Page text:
Does Australia really need another art blog? I don’t know, but I increasingly feel that I need a platform for writing art criticism – one that I control and that is not at the whim of newspaper and magazine editors.
When I realise that the first art critique that I published was forty years ago, I do feel like a fossil, one who wrote before computers or the Internet and at the time when the intrusiveness of spellcheck belonged to the realm of science fiction devoted to accounts of totalitarian regimes. Back then, it was just you and the art that you tried to explain and evaluate for your audience. I estimate that I have published over 3,000 art crits over all of these years and perhaps it is timely to take stock and reflect.
For me, art criticism always has both an exegetical and judicial function: you seek to explain, interpret and at times recreate or describe an art object, exhibition or art experience, as well as evaluate it and place it within a broader context of art history. In some ways, in the past decade or so, there has generally prevailed an era of politeness in Australian art criticism, where the regurgitation of institutional media releases passes for art criticism and art critics tread ever so carefully so as not to offend potential sponsors or other interested parties. In the trade it is known as being ‘streetwise’.
Perhaps we need a little bit more grit and vulgarity in our art criticism and words such as foolish, vacuous, self-indulgent and trite could be reintroduced into our lexicon, while terms including stunning, once in a lifetime, cutting edge and cute should be banned or at least treated with considerable caution.
Technology has completely re-shaped the writing of art criticism and the freedom of a blog, with its endless potential for links and illustrations frees us from the shackles that constrained the pioneers of art criticism and such luminaries as Denis Diderot, Charles Baudelaire and John Ruskin. There is little need for tedious descriptions of what we can now view in crisp, high-resolution colour reproductions. We have long suffered art criticism that has adopted an ethical stance or promoted the phoney analysis of formalism or has employed the art under question for a personal agenda or a construct of social and political theories.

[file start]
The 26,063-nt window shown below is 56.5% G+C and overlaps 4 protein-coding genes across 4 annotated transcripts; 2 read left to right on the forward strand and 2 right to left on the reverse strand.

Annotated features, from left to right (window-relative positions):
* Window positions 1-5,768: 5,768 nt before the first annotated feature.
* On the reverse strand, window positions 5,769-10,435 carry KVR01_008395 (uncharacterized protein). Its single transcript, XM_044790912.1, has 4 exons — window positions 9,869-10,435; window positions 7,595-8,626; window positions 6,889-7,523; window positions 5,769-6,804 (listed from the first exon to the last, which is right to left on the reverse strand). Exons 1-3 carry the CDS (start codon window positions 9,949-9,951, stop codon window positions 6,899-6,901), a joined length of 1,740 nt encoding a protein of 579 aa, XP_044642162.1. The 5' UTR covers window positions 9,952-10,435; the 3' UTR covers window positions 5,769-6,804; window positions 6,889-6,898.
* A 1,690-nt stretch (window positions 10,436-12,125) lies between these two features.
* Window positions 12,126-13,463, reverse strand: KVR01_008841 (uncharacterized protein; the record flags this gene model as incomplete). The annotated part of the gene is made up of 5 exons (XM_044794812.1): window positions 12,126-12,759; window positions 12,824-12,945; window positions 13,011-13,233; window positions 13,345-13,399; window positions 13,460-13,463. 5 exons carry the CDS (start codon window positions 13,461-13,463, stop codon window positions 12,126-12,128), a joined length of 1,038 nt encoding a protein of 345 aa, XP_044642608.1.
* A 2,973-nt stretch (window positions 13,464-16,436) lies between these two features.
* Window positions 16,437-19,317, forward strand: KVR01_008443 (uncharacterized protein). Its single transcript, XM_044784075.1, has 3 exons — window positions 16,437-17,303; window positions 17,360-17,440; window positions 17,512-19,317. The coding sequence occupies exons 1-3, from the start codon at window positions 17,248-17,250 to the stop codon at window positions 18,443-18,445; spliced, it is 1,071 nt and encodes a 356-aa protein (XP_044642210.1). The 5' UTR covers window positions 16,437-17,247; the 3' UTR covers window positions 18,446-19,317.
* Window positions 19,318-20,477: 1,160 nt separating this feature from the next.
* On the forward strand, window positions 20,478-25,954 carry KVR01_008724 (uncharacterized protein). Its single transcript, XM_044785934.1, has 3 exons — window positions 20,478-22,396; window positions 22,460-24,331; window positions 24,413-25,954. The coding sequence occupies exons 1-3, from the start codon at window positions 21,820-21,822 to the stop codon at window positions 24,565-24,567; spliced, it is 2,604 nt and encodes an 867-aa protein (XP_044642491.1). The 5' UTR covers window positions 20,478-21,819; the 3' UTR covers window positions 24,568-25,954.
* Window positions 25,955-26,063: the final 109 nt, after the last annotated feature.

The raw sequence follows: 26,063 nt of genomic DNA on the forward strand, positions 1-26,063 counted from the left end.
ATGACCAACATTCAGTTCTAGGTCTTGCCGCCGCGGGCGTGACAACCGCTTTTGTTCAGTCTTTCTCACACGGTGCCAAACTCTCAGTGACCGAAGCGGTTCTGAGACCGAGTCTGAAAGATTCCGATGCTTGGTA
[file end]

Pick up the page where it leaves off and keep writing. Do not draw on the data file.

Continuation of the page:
A blog has the potential for greater immediacy and transparency. The readers can immediately see for themselves what is being discussed and assess the veracity of the claims being made. There are fewer constraints on space, fewer dictates from formatting and no consideration of sponsorship. While ten years ago we could still argue that access to a computer and the Internet was restricted to a minority, in the second decade of the 21st century it is the domain of the majority. It is also democratic, or at least this blog will be, with free and unimpeded access. You don’t have to buy a magazine, purchase access or special software, simply read what you want to read and for how long you want to read it.
For any writer, the size and calibre of readership is always a challenge and I have little idea if the audience for GAB will be a small circle of friends or a broader art public. In a way, this does not really matter: what is more important is that you can give voice to ideas that are close to your heart.
Whether they fall on fertile or barren ground is all a question of perception.
Sasha Grishin 1 November 2016
GRISHIN'S ART BLOG
Sasha Grishin AM, FAHA is the author of more than 25 books on art, including Australian Art: A History, and has served as the art critic for The Canberra Times for forty years. He is an Emeritus Professor at the Australian National University, Canberra; Guest Curator at the National Gallery of Victoria, Melbourne; and Honorary Principal Fellow, Faculty of Arts, at the University of Melbourne.
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